Blogs by InnovatorsBox®

Celebrating Black Innovators this Black History Month – PART 2

This year marks the 45th anniversary of recognizing the many triumphs and accomplishments of Black Americans, which is recognized as Black History Month.

Every year in February, the United States reflects on the fight for racial equality. We post a social media message and engage with popular hashtags such as #blm or #blackhhistorymonth. For a day, some of us may also alter our profile pictures to solid black.

The famous and inspiring quotes from usual suspects—Martin Luther King Jr., Rosa Parks, Harriet Tubman—are often conveniently trotted out. While their lives and their gifts to our society have been tremendously impactful and will be remembered for generations to come, what could we do to give voice to the Black Innovators who’re making a difference TODAY? How can we amplify their messages and stories?

Those social gestures and celebratory quote-sharing do help amplify the collective efforts of diversity initiatives to an extent, the systemic racism continues to persist in our communities and workplaces. So how can we help celebrate diversity in workplaces, communities, and societies?

Seizing an opportunity to celebrate Black innovators who have blazed trails, made a difference or paved the way for change in their field or society, we’re celebrating by highlighting some leading lights in a 2-part blog series. Last week we published part 1 of this 2-part series. Here’s part two.

There’s no better workplace than a diverse workplace. One of the things that constantly inspired me when I moved from nuclear weapon security to government to innovation was how essential it was for us to surround ourselves with individuals who were different. And what drove me even further was seeing how people went out of their way to do something unusual and were intentional about it.

DEI (diversity, equity and inclusion) in the workplace

Black History Month is significant for employers and employees all over the US. This historic event provides an opportunity to discuss the importance of diversity, equity and inclusion in the workplace and champion initiatives, policies and programs that promote these values. The ethos of Black History Month revolves around diversity and the way it shapes wider society, as well as our homes, local communities and workplaces. For entrepreneurs, aspiring entrepreneurs and employees, celebrating Black History Month is a chance to cement ties, strengthen relationships and prioritize diversity.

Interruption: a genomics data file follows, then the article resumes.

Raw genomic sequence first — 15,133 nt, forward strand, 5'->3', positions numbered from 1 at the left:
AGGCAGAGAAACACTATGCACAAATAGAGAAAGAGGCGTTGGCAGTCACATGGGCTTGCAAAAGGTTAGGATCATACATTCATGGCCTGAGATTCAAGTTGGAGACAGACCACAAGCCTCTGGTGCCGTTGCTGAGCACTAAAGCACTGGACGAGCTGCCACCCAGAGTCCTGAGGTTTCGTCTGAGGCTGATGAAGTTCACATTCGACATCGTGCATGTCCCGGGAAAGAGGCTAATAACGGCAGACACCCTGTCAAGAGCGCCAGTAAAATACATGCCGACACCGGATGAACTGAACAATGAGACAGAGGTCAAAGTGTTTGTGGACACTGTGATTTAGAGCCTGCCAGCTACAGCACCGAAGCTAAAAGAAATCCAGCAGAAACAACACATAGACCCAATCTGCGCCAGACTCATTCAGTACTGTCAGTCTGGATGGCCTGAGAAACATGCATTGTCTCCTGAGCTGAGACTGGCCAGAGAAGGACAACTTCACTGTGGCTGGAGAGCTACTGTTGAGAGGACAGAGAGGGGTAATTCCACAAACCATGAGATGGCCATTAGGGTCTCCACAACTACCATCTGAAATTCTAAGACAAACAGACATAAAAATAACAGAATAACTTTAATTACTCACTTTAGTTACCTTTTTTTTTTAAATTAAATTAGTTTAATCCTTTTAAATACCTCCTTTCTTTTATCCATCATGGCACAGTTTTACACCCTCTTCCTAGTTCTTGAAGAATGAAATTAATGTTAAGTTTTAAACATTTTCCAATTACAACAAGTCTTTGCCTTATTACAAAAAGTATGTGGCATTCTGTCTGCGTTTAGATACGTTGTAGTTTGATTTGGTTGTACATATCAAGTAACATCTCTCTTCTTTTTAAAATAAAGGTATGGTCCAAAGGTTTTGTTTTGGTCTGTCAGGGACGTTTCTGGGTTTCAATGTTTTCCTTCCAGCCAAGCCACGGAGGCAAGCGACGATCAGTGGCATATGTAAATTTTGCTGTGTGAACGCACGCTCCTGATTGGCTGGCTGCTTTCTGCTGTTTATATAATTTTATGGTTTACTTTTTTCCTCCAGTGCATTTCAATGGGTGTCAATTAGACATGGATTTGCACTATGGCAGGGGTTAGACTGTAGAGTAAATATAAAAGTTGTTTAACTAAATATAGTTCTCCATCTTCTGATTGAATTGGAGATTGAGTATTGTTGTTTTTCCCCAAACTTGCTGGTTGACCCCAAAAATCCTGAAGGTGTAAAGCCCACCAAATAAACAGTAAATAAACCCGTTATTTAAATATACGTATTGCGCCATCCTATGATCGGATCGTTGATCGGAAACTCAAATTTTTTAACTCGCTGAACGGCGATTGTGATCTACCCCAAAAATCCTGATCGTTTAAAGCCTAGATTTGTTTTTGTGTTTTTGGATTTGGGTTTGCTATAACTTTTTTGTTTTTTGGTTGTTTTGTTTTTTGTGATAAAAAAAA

There are several key benefits of diversity in the workplace. Research suggests that embracing and promoting diversity offers the following advantages:

  • Access to a larger talent pool
  • Opportunities to connect and engage with a wider range of customers and clients with shared values
  • Increased productivity
  • Improved team morale
  • Enhanced collaboration and cohesion
  • And innovation!

On a note of Innovation… We’re Celebrating Some More Black Innovators.

11. Zaylore Stout Esq.: Zaylore Stout Esq has a diverse resume. He is a renowned employment lawyer, author, speaker and HR consultant. A well respected attorney with over 16 years of experience in the administrative employment law arena, Zaylore provides practical advice and counsel on a broad range of employment issues. Aside from the legal services, he is also an DEI advocate. An author of Our Gay History in 50 states, an educational book that tells the story of LGBTQ+ American history, state-by-state, including significant people, places and “queer facts” so that the struggles and successes of our community are remembered and the contributions the community has made to our society are celebrated by future generations.

Zaylore now has his next book, Our Black History in Fifty States, releasing this year.

12. Cassandra Lane: Cassandra Lane is an LA-based writer and editor who has recently published her first book, We Are Bridges. Her stories have appeared in the New York Times’s Conception series, the Times-Picayune, the Atlanta Journal Constitution, and elsewhere. A managing editor of L.A. Parent magazine, she has also formerly served on the board of the AROHO Foundation.

After studying and honing her craft for years, working as a journalist, teacher and editor ushering in other people’s stories, teaching others how to write and read deeply, all things I’ve loved, now, she says, “I feel myself emerging from behind the veil.” 

13. Natashia Deon: American novelist, attorney and activist Natashia Deon is also a professor at Yale. A two-time NAACP Image Award Nominee, practicing criminal attorney, and college professor at UCLA, Antioch University and Yale summer program, Natasha is also an author of the critically acclaimed novels, THE PERISHING and GRACE, which was named a Best Debut Fiction by The American Library Associations, Black Caucus and was named Best Book by the New York Times, Deón is a Los Angeles native, wife, mother of two.